Borehole Drilling and Borehole Testing
The Importance of Professional Borehole Drilling and Testing
There are several very sound reasons why a growing number of South Africans are now looking for a viable alternative to the water supplied by their various municipalities. Chief of these is probably the steadily rising cost of this vital commodity and the effect that this has had on a population that is still struggling to overcome the aftermath of a global financial recession. The continuing hikes in the price of mains water have hit not only commercial users but homeowners as well. This, in turn, has prompted a steady rise in the demand for borehole drilling and testing services.
Even many of those who may be less troubled by the escalating cost of municipal water still have reservations regarding its use. In particular, these often relate to the potential impact on health and the environment of chemical additives such as chlorine and fluoride that are present in water from these sources.
The concerns of these individuals are, of course, quite understandable. However, one must also remember that the purpose of chlorination is to prevent any bacterial growth that might otherwise render a supply unsafe for human consumption. With this in mind, those who are contemplating the move from the mains supply to a groundwater source will need to be aware that there is rather more involved than simply drilling a borehole, and that any water that may be obtained from it will require thorough testing to ensure that it is fit to drink and not just suitable for irrigation, for cleaning purposes or for topping up a well-chlorinated swimming pool. It therefore makes sense to assign the entire responsibility to a reputable company.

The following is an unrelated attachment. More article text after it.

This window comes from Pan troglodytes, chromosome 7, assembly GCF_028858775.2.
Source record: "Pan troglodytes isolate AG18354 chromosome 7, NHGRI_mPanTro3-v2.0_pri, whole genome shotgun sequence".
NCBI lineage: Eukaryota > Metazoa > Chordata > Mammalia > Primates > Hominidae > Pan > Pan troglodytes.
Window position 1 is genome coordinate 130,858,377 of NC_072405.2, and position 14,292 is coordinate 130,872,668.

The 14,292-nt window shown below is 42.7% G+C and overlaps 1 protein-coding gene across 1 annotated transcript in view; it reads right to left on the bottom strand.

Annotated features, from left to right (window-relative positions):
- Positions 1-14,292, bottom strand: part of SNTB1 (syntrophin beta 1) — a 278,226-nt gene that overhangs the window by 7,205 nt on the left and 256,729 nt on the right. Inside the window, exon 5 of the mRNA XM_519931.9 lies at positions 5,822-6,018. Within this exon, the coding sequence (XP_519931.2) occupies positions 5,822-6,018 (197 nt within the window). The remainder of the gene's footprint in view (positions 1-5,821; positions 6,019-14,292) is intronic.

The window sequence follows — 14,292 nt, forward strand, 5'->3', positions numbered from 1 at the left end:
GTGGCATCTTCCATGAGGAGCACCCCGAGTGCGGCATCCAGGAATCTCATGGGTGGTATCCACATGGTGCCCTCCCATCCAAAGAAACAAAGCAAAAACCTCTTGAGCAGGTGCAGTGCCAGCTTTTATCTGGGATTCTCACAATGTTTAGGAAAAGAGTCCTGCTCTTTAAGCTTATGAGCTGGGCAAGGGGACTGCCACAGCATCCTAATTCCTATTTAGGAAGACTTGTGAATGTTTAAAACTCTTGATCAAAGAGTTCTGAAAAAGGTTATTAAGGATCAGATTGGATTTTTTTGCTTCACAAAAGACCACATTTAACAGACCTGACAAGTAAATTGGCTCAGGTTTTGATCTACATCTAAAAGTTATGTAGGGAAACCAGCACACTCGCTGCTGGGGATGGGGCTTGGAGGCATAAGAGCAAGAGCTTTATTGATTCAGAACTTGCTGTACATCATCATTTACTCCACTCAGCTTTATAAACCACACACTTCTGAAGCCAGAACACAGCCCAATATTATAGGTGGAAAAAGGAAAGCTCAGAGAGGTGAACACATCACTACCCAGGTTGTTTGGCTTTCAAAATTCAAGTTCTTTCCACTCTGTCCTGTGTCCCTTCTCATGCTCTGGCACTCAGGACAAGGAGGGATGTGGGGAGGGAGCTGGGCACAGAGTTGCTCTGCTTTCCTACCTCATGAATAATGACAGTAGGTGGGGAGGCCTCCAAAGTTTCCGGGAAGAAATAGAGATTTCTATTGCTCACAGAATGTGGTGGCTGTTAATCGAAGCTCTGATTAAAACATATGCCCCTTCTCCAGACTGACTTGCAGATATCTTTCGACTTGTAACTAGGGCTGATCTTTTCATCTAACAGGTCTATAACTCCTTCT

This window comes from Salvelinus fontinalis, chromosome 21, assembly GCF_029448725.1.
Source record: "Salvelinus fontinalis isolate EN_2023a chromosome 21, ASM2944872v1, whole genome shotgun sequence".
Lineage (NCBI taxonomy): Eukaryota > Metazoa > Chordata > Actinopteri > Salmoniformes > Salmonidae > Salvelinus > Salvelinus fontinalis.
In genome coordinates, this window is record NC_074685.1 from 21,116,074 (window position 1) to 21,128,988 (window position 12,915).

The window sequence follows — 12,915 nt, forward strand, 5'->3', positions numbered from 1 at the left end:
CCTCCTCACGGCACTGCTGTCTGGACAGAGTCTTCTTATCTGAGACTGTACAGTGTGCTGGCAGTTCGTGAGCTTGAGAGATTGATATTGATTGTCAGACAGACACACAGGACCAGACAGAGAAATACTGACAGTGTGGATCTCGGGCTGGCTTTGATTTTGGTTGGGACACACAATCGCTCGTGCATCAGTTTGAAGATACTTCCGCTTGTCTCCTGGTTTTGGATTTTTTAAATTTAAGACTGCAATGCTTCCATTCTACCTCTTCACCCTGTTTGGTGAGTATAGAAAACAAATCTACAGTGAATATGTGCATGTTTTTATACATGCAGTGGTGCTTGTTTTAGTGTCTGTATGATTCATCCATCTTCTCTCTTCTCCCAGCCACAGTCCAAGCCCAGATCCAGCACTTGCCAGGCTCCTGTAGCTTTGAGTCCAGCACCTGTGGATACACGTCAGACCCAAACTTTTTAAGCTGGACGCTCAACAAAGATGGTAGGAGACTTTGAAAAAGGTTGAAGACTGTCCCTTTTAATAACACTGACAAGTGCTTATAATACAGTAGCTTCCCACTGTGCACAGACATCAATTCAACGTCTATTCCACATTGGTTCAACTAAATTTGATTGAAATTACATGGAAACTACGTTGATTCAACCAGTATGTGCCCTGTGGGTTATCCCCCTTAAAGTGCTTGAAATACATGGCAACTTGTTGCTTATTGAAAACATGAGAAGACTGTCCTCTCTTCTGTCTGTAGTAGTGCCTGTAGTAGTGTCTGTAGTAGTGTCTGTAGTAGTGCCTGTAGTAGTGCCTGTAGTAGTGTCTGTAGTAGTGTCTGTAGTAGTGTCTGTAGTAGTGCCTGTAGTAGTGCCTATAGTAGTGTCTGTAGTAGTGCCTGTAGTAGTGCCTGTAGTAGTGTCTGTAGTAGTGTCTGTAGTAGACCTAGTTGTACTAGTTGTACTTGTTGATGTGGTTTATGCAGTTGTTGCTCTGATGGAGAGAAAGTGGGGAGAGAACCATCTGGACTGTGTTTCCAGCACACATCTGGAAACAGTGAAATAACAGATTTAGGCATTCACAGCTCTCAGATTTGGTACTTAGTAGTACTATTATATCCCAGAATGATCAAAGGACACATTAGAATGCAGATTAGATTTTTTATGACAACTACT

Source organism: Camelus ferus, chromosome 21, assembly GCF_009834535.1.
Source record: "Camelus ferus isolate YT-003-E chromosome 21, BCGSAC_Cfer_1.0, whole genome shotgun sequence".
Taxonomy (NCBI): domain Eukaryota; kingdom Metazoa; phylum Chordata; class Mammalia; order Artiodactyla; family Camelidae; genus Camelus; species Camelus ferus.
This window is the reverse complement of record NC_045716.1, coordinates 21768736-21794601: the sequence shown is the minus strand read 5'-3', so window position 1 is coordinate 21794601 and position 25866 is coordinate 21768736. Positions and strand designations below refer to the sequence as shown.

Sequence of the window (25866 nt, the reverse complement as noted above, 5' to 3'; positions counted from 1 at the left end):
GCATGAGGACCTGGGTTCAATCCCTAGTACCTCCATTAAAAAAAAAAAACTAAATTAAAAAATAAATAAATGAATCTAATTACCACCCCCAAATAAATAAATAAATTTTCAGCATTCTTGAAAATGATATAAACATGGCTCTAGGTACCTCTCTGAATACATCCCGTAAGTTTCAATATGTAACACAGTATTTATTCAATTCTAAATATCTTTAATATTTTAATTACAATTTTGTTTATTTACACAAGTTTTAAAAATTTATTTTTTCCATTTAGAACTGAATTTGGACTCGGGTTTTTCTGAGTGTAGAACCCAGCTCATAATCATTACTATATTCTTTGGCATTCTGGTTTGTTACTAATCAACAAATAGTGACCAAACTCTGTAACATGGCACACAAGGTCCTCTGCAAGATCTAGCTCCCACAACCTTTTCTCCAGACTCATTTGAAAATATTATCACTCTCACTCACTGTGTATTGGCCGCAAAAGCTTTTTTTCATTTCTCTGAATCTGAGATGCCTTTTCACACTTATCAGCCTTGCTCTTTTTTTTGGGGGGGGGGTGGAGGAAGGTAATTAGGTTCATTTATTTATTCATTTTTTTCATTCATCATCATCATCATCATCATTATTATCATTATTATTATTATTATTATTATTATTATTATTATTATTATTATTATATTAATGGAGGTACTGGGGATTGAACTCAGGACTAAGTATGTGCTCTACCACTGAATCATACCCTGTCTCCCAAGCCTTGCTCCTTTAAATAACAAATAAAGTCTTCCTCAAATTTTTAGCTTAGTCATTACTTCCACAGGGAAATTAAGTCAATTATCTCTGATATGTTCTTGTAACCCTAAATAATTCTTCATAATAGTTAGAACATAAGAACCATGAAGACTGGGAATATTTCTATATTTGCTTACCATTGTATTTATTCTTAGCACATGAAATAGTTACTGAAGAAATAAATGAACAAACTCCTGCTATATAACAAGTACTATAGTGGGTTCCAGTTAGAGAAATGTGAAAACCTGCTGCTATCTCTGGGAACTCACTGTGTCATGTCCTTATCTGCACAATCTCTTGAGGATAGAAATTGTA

In practice, the groundwater in most parts of South Africa is of potable quality and should remain suitable for drinking if the well is constructed of suitable materials and designed to the appropriate specifications. In certain coastal areas, it may be necessary for groundwater to be desalinated before it is acceptable for drinking. Where the source may be of inferior quality due, perhaps, to contamination by human or animal waste or industrial effluent, these sites are well documented by the Department of Water Affairs (DWA) and the relevant information should be readily available to companies involved in borehole drilling.
In addition to the results of testing, the potential yield of the well is also crucially important if it is to be a viable proposition. This is a good reason to seek the opinion of an experienced geo-hydrologist who will also be able to make recommendations regarding the most effective way to manage the aquifer system overall.
Groundwater is recharged by rainfall and purified by filtration during passage through the soil prior to settling in the fissures present in the underlying rock. From here, it can be pumped to the surface and the equipment required will be determined by the depth of the aquifer and its total content. The art of managing the supply is to maintain a balance between usage and recharging. This will ensure the longevity of the borehole and thus delay any need for further drilling and testing.
Before you initiate a move to groundwater, have a word with one of our experts at Water Pump Group and get everything right, first time.